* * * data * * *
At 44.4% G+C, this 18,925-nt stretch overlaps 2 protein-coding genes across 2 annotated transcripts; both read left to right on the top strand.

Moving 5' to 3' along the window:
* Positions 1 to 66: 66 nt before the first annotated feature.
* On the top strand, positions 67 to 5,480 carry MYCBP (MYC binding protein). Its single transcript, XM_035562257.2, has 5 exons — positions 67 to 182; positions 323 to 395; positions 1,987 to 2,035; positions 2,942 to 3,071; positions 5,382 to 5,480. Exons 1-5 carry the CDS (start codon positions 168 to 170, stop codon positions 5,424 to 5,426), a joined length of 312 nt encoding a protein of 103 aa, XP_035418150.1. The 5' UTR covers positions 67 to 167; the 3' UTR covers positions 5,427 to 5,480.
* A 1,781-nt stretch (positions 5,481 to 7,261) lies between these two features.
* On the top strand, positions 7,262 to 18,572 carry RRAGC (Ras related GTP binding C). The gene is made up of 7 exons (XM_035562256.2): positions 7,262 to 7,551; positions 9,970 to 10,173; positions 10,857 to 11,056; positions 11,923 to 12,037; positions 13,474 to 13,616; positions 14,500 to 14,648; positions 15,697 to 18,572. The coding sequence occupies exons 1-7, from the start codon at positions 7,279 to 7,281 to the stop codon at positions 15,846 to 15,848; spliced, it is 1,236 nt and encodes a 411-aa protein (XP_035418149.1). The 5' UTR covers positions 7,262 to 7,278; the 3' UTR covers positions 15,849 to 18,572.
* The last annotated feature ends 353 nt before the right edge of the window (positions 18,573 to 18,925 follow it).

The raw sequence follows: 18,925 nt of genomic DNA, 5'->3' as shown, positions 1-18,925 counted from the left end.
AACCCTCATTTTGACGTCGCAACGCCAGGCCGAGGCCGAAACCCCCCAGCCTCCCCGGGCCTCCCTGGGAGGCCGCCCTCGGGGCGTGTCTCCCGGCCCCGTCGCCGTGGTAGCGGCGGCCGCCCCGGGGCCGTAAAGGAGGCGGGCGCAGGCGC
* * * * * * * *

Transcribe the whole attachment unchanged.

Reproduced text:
At 44.4% G+C, this 18,925-nt stretch overlaps 2 protein-coding genes across 2 annotated transcripts; both read left to right on the top strand.

Moving 5' to 3' along the window:
* Positions 1 to 66: 66 nt before the first annotated feature.
* On the top strand, positions 67 to 5,480 carry MYCBP (MYC binding protein). Its single transcript, XM_035562257.2, has 5 exons — positions 67 to 182; positions 323 to 395; positions 1,987 to 2,035; positions 2,942 to 3,071; positions 5,382 to 5,480. Exons 1-5 carry the CDS (start codon positions 168 to 170, stop codon positions 5,424 to 5,426), a joined length of 312 nt encoding a protein of 103 aa, XP_035418150.1. The 5' UTR covers positions 67 to 167; the 3' UTR covers positions 5,427 to 5,480.
* A 1,781-nt stretch (positions 5,481 to 7,261) lies between these two features.
* On the top strand, positions 7,262 to 18,572 carry RRAGC (Ras related GTP binding C). The gene is made up of 7 exons (XM_035562256.2): positions 7,262 to 7,551; positions 9,970 to 10,173; positions 10,857 to 11,056; positions 11,923 to 12,037; positions 13,474 to 13,616; positions 14,500 to 14,648; positions 15,697 to 18,572. The coding sequence occupies exons 1-7, from the start codon at positions 7,279 to 7,281 to the stop codon at positions 15,846 to 15,848; spliced, it is 1,236 nt and encodes a 411-aa protein (XP_035418149.1). The 5' UTR covers positions 7,262 to 7,278; the 3' UTR covers positions 15,849 to 18,572.
* The last annotated feature ends 353 nt before the right edge of the window (positions 18,573 to 18,925 follow it).

The raw sequence follows: 18,925 nt of genomic DNA, 5'->3' as shown, positions 1-18,925 counted from the left end.
AACCCTCATTTTGACGTCGCAACGCCAGGCCGAGGCCGAAACCCCCCAGCCTCCCCGGGCCTCCCTGGGAGGCCGCCCTCGGGGCGTGTCTCCCGGCCCCGTCGCCGTGGTAGCGGCGGCCGCCCCGGGGCCGTAAAGGAGGCGGGCGCAGGCGC